JPC Takes Campaign to Schools

Photo: Contributed Senior Communication Specialist with the Jamaica Productivity Centre, Sashelle Gooden, addresses students at the Allman Town Primary School during a session in January.

Story Highlights

  • The Jamaica Productivity Centre (JPC), in a drive to inculcate a culture of productivity in all Jamaicans, has been engaging youth through an interactive campaign in primary and high schools, and colleges.
  • Senior Communication Specialist with the JPC, Sashelle Gooden, told JIS News that the year-long initiative, which is part of an overarching Productive New Year Campaign, was rolled out at the start of the year.
  • “We started to recognise that productivity in itself can be an elusive concept, and persons might not understand what it is and believe that it is something niche and for within the workplace. So we want to get the younger generation involved,” Ms. Gooden said.

The Jamaica Productivity Centre (JPC), in a drive to inculcate a culture of productivity in all Jamaicans, has been engaging youth through an interactive campaign in primary and high schools, and colleges.

The In-School Productivity campaign aims to help students apply relevant productivity tools and concepts to their personal and academic goals, through the use of comprehensible language and messages.

Senior Communication Specialist with the JPC, Sashelle Gooden, told JIS News that the year-long initiative, which is part of an overarching Productive New Year Campaign, was rolled out at the start of the year.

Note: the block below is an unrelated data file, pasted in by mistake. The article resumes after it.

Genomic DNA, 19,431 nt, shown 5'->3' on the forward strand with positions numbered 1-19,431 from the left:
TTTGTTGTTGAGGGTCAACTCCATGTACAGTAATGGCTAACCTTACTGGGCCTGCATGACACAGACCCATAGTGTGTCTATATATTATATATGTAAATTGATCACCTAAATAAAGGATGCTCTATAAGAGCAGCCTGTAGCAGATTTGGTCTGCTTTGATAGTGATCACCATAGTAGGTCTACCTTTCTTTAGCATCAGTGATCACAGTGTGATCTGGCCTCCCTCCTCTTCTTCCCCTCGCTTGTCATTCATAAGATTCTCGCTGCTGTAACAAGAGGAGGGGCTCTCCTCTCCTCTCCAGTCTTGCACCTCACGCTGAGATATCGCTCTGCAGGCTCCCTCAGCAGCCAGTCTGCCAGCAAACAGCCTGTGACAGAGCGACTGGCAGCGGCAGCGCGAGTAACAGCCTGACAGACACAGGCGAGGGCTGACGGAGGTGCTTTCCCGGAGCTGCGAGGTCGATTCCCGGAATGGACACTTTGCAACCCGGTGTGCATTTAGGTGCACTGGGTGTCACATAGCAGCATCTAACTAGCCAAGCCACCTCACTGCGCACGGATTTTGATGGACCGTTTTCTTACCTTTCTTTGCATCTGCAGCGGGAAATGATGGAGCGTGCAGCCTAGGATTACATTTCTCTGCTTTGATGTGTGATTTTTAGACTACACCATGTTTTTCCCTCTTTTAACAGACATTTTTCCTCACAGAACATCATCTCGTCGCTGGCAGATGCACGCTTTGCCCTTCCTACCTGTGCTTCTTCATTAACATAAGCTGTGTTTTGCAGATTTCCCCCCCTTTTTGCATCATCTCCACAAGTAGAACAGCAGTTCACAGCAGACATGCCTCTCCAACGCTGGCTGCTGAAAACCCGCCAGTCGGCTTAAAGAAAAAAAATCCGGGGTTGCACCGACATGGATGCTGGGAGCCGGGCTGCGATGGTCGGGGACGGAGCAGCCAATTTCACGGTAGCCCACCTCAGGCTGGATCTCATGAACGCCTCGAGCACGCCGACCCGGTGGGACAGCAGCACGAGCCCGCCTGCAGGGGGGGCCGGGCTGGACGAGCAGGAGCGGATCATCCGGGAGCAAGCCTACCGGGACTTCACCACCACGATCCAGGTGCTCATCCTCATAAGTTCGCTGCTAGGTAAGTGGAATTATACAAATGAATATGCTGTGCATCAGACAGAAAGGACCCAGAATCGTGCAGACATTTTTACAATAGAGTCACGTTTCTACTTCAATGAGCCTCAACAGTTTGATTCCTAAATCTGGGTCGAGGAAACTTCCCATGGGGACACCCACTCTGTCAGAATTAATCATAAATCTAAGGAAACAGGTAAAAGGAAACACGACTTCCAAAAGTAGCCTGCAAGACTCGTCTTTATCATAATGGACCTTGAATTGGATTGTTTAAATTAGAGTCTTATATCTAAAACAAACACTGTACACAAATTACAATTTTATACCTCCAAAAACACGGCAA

Twelve schools have been engaged since January.

“We started to recognise that productivity in itself can be an elusive concept, and persons might not understand what it is and believe that it is something niche and for within the workplace. So we want to get the younger generation involved,” Ms. Gooden said.

She said the JPC assesses specific goals or challenges in each school ahead of a visit and tailors the message in such a way that students can apply concepts to their own experiences.

As a result, the In-School Productivity campaign will be touring five primary schools during the week of March 19, ahead of the sitting of the Grade Six Achievement Test (GSAT), delivering sessions on how to apply GSAT lessons to the March 22 and 23 examination and how to overcome exam jitters.

“We are trying to inculcate a culture of [productivity] in Jamaica, so we have to incorporate the younger ones. Even as we teach the adults, we want the younger ones to grow up with this embedded as well. It’s a matter of sustainability,” Ms. Gooden said.

The In-School Productivity campaign was rolled out in schools following the launch of the pilot of a Productivity Club at the Immaculate Conception High School in December. Following the school visits, productivity clubs will be implemented in schools islandwide. An all-island competition will also be launched in the schools, which will help the JPC to assess how well students are applying the techniques taught to them.

Ms. Gooden said participating schools have been very receptive to the campaign, and the JPC has seen a significant increase in the number of invitations it receives to host sessions.

The In-School Productivity campaign is done through partnership with Lasco Distributors and the Gleaner Company.

The Productive New Year campaign also includes hosting sessions in private- and public-sector entities as well as in community groups and clubs.

The JPC looks at the operation of entities using a productivity audit, assesses their goals and identifies gaps in efficiency and effective use of resources, in order to help the organisations improve their level of productivity and achieve their goals.

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